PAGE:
Tod H. Mikuriya

From Wikipedia, the free encyclopedia
Jump to navigation Jump to search
Tod H. Mikuriya
Author Dr. Tod Mikuriya.jpg
Born(1933-09-20)20 September 1933
Died20 May 2007(2007-05-20) (aged 73)
Known forAdvocate for legalization and use of marijuana for medical purposes.
Medical career
InstitutionsCalifornia Cannabis Research Medical Group, Society of Cannabis Clinicians

Tod Hiro Mikuriya (20 September 1933 – 20 May 2007) was a psychiatrist, and author of books such as Marijuana Medical Papers: 1839–1972. He is known as an outspoken advocate for the legalization and use of cannabis for medical purposes. He is regarded by some as the grandfather of the medical cannabis movement in the United States, most especially California.


Born in Pennsylvania, he was the director of non-classified marijuana research for the National Institute of Mental Health Center for Narcotics and Drug Abuse Studies in 1967. His 1972 self-published book Marijuana Medical Papers 1839–1972 became a landmark in the modern movement for the legalization of Medical marijuana. Collected from the reference section at the National Library of Medicine it was saved from complete oblivion. Much to the irritation of cannabis prohibitionists, this medical intelligence has been restored for possible alternative medical applications.

Until his death in May 2007, he continued in private psychiatric practice limited to cannabis clinical consultation. He approved marijuana for medical purposes in over nine thousand patients, not solely in terminal cases, but also alleviation of physical and emotional pain in non-terminal cases. The legal situation is extremely complex (see legal history of marijuana in the United States). His practices are controversial and have drawn him into conflict with authorities. He was on five years probation with the Medical Board of California resulting from prosecutorial manipulation and conspiracy with local, state, and federal law enforcement vendetta starting in 2000. No patients were harmed. There were no complaints from patients, families or community physicians. Only law enforcement in eleven rural northern California counties responded to solicitation by Medical Board investigators and officials in the California Attorney General's office.[1]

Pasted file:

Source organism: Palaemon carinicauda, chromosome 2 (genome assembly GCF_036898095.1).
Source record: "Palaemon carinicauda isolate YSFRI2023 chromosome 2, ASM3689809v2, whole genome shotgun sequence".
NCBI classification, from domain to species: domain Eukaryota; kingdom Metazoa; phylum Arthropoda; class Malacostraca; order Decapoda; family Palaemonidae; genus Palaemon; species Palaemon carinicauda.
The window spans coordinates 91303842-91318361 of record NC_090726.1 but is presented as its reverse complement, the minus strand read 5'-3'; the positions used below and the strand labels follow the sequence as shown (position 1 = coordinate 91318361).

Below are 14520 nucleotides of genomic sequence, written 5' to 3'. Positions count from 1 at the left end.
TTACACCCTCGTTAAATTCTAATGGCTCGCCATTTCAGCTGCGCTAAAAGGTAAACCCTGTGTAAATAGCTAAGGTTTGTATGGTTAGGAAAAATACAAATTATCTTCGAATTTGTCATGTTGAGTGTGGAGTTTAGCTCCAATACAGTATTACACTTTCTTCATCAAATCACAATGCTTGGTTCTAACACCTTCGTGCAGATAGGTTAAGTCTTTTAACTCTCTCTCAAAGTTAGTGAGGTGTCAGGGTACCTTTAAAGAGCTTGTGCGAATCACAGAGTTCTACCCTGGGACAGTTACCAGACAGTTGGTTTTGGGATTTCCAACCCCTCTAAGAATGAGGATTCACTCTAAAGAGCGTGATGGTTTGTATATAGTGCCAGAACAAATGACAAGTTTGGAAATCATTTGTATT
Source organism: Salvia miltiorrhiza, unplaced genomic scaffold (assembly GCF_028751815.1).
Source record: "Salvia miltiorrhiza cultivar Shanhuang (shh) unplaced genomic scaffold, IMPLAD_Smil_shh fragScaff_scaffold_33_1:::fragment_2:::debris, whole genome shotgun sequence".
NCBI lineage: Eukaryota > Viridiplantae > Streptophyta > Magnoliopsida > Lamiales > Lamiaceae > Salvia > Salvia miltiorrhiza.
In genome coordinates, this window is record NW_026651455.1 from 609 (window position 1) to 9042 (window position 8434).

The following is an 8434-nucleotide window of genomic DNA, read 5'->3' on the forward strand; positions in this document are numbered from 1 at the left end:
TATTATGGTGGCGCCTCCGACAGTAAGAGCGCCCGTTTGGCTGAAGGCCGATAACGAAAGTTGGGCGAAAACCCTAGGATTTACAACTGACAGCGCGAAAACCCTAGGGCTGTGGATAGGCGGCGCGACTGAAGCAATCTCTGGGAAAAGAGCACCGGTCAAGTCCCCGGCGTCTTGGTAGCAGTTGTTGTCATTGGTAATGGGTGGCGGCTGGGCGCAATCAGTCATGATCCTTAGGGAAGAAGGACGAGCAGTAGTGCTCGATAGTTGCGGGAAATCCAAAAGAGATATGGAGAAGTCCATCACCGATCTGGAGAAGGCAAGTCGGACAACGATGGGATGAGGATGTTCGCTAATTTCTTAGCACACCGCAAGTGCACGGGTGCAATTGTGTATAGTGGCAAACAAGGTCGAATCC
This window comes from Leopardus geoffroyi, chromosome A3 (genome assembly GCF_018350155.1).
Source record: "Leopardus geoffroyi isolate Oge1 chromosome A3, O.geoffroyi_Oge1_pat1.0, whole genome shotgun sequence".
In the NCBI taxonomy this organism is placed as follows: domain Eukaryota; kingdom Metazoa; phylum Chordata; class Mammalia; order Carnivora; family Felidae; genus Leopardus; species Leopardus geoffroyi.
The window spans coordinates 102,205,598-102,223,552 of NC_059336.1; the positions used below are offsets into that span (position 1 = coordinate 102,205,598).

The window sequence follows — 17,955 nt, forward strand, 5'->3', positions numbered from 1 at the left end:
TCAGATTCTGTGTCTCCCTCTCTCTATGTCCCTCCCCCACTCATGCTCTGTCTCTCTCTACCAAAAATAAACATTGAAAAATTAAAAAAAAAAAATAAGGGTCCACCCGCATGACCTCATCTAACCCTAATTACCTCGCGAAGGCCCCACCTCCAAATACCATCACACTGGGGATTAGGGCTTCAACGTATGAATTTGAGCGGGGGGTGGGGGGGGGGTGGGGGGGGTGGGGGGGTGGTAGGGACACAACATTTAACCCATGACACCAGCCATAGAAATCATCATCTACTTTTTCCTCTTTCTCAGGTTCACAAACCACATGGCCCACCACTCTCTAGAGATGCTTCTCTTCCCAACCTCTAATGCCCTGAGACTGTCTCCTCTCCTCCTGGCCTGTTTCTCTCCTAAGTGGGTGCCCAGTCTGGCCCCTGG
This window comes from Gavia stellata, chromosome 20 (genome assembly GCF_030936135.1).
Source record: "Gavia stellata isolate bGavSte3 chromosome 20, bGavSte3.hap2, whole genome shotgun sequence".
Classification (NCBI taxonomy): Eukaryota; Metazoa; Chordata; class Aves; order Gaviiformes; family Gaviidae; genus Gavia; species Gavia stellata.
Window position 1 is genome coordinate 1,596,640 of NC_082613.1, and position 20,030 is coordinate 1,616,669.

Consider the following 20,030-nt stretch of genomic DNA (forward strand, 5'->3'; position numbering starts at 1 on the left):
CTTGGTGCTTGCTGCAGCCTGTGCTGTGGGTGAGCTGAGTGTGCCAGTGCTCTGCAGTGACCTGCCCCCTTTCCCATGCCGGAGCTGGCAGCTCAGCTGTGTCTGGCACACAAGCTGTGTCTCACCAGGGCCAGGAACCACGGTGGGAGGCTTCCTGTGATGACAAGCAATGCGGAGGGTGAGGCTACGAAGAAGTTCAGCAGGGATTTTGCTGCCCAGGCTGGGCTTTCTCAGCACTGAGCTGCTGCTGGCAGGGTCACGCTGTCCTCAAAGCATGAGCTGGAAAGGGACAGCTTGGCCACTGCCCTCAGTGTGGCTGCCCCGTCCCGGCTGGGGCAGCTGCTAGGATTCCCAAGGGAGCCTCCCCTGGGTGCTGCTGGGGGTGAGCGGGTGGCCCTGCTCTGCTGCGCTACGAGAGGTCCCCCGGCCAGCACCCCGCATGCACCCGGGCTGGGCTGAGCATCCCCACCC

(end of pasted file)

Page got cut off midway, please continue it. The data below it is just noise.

In a 1998 interview, Mikuriya (whose father was a Japanese Civil Engineer and a converted Christian and whose mother was born in Germany and was a follower of the Baháʼí Faith), made a connection between his family background and his views.

Growing up in the Quaker community of Fallsington, Pennsylvania and attending Quaker schools (George School, Haverford College) it was the compromise chosen by his parents that the three Mikuriya children were raised as Quakers. "The Quakers were proprietors of the Underground Railway, I’m proud to say. The cannabis prohibition has the same dynamics as the bigotry and racism my family and I experienced starting on 7 December 1941, when we were transformed from normal-but-different people into war-criminal surrogates."

He ran in the 1980 United States House of Representatives elections, as a member of the Libertarian Party, against incumbent Ron Dellums, a Democrat, and Republican Charles V. Hughes for California's 8th congressional district seat. He lost, with 10,465 votes, to Dellums' 108,380 and Hughes' 76,580.

In 1999, Mikuriya founded the California Cannabis Research Medical Group to help physicians share and exchange data about cannabis use by their patients. In 2004, the CCRMG formed the Society of Cannabis Clinicians (SCC) to facilitate voluntary medical standards for physician-approved cannabis under California law (HSC §11362.5).


Mikuriya died at his home in Berkeley, California on 20 May 2007, aged 73, after a long battle with cancer.[2]


  1. ^ "Tod H. Mikuriya, 73, Dies; Backed Medical Marijuana". New York Times. May 29, 2007.
  2. ^ Gardner, Fred (25 May 2007). "Tod Mikuriya, 1933–2007". The Berkley Daily Planet. Retrieved 10 September 2009.

External links[edit]

Further reading[edit]